The New Zealand Railways Magazine, Volume 9, Issue 2 (May 1, 1934.)
When you tell of old world mansions
With their creeper covered walls
And their western windows glowing
When the silver arrow falls
From the long blue bow of heaven,
Striking crimson from the panes
As the broadsword of the sunlight
Wounds the misty summer rains,
Then I see lake Roto-iti
Where the Arnaud ranges rise
From their birch encumbered foothills
To their snow encompassed skies.
There the green protective pinions,
Fearful for its chastity,
Fold around this crystal glowing
Through the mountains’ majesty.
Speak you of a stained glass window
In an ivy mantled pile?
In my castle is a mirror,
In that mirror gaze awhile—
Gaze into these magic waters,
Gaze, and you shall never know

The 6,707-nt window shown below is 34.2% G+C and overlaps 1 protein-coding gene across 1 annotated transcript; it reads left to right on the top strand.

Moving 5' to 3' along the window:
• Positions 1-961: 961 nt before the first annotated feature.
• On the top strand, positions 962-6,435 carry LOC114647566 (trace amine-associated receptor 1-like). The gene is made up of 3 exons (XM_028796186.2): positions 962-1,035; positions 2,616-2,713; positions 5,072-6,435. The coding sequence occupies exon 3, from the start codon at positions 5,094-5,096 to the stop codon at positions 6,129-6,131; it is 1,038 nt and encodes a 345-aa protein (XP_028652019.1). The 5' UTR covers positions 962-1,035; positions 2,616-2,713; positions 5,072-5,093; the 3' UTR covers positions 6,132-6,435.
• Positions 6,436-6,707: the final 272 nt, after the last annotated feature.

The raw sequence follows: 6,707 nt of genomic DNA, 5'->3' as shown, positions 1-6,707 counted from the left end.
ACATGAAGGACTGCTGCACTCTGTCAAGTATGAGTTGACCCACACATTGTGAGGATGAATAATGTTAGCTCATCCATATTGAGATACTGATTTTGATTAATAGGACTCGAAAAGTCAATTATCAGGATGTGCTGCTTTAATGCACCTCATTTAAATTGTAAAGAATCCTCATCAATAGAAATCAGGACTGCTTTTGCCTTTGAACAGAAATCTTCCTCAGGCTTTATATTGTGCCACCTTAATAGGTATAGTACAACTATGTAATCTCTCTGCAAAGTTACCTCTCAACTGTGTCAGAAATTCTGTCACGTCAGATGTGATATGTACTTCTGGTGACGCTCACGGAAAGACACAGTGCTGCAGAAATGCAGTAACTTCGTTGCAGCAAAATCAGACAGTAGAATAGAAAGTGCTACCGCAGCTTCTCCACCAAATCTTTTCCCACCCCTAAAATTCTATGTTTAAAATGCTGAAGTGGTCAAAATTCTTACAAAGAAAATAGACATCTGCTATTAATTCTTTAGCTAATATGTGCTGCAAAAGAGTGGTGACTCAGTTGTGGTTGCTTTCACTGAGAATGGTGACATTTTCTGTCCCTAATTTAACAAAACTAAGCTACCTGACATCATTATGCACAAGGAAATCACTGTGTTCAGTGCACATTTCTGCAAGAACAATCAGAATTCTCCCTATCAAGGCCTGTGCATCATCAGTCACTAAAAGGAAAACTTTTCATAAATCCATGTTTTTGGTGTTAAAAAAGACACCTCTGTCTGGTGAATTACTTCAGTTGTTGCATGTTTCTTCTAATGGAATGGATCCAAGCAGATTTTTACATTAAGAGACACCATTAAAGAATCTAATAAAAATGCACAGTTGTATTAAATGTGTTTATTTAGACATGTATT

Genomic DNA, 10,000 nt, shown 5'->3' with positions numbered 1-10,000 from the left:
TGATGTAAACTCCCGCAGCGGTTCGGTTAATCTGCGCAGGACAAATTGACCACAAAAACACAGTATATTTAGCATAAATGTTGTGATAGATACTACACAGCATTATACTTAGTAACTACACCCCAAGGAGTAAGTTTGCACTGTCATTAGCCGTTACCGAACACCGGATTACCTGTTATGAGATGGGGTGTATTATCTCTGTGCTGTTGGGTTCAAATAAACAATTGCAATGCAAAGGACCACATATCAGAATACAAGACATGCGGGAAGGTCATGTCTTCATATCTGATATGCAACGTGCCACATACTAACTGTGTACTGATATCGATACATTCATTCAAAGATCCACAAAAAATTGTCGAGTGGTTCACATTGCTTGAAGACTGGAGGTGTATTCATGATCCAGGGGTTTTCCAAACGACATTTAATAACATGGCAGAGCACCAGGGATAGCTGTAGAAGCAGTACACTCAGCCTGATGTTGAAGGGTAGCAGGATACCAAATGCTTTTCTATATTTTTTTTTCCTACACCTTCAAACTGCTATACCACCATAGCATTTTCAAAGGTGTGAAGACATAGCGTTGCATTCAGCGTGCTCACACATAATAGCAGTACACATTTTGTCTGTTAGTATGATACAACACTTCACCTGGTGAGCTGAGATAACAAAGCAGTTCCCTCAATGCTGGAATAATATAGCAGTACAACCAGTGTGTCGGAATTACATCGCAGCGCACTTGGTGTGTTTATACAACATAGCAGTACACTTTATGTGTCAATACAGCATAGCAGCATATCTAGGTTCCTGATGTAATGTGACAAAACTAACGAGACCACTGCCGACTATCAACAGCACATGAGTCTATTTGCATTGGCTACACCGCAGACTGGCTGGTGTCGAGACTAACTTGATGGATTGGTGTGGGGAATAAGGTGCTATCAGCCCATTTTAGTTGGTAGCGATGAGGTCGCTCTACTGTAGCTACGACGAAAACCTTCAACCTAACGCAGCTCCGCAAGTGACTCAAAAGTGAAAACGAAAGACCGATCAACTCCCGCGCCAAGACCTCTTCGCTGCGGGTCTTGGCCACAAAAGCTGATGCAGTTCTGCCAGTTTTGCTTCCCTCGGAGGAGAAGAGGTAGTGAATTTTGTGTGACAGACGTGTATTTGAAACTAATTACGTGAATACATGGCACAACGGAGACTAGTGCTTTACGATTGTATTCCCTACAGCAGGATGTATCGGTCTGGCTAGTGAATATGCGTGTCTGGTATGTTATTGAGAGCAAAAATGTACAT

Which the mirror, which the mountains,
Which the clouds and which the snow.
Tell me shadowy romances
Of a story long ago,
Flit behind your mansion windows,
Tremulous and to and fro.
I shall tell of Roto-iti
Where the starry wraiths go by
With the moon, the most romantic
Moon of all thy pageantry.
Tell me yours is beauty fashioned
By the yearning heart of man;
Tell me art is the impassioned
Love of things he makes who can.
I reply—old loves forsaking—
By Zealandia's lakes is shown
Beauty's art gives man an aching
For the things no man has known.